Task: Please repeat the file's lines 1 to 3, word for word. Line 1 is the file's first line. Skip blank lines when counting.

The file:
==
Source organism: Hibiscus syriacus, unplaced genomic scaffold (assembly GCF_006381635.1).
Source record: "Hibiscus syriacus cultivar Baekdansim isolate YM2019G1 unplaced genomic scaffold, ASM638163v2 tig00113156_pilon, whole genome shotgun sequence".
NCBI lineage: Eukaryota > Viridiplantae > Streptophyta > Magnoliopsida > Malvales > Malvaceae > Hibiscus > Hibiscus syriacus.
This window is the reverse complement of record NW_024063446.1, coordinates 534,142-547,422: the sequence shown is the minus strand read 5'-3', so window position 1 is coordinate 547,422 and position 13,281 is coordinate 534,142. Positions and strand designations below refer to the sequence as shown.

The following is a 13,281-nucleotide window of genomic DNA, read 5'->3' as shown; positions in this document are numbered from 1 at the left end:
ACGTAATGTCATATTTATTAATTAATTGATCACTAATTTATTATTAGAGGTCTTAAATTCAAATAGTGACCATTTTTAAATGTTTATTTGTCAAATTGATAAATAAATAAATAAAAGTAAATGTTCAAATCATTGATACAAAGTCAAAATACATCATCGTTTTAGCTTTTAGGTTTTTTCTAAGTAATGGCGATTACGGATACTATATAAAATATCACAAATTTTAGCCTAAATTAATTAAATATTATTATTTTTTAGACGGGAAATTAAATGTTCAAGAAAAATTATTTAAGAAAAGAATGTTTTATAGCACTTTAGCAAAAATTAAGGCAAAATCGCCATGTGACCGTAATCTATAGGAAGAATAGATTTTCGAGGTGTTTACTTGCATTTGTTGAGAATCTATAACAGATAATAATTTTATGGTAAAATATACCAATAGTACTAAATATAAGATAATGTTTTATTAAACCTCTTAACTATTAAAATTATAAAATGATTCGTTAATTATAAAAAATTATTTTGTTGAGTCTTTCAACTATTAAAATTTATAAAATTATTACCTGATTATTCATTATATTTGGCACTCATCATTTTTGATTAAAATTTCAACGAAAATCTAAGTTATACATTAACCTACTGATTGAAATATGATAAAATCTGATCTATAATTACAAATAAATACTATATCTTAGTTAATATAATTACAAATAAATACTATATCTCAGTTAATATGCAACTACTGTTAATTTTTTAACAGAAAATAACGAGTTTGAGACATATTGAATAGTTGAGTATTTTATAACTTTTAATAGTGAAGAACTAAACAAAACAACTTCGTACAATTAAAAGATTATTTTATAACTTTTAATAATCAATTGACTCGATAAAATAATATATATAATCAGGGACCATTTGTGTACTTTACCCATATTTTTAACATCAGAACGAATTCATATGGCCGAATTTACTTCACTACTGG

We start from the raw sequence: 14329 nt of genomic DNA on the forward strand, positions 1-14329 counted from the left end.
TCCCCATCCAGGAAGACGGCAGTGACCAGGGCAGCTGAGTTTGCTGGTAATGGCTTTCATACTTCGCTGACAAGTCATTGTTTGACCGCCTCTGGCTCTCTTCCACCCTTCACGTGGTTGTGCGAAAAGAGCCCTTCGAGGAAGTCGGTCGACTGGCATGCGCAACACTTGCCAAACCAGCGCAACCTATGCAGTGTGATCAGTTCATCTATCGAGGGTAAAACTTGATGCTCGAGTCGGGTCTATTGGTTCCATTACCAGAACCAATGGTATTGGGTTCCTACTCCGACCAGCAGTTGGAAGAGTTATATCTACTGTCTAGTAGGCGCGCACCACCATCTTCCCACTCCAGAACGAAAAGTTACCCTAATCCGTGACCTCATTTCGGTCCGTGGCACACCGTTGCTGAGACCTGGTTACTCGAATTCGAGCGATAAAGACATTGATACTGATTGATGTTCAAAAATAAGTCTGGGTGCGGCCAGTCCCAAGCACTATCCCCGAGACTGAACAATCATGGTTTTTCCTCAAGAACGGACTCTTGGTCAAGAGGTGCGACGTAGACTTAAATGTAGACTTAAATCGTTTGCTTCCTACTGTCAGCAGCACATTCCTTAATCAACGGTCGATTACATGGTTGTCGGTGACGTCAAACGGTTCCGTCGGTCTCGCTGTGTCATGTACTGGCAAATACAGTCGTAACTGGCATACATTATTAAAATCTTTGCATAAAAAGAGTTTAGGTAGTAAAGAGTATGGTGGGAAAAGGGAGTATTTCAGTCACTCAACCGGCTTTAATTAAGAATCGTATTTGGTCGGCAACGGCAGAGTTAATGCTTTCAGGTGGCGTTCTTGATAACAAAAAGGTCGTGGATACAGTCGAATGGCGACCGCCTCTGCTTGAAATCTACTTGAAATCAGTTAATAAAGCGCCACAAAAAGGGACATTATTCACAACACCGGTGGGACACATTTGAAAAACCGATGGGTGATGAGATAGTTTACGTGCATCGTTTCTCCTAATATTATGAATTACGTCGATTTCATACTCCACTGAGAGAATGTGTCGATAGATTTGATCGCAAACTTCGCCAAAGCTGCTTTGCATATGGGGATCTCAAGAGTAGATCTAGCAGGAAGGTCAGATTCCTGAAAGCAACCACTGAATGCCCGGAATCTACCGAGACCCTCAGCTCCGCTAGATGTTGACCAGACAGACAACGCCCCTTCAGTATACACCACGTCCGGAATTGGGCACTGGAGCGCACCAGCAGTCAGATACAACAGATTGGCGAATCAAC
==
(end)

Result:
Source organism: Hibiscus syriacus, unplaced genomic scaffold (assembly GCF_006381635.1).
Source record: "Hibiscus syriacus cultivar Baekdansim isolate YM2019G1 unplaced genomic scaffold, ASM638163v2 tig00113156_pilon, whole genome shotgun sequence".
NCBI lineage: Eukaryota > Viridiplantae > Streptophyta > Magnoliopsida > Malvales > Malvaceae > Hibiscus > Hibiscus syriacus.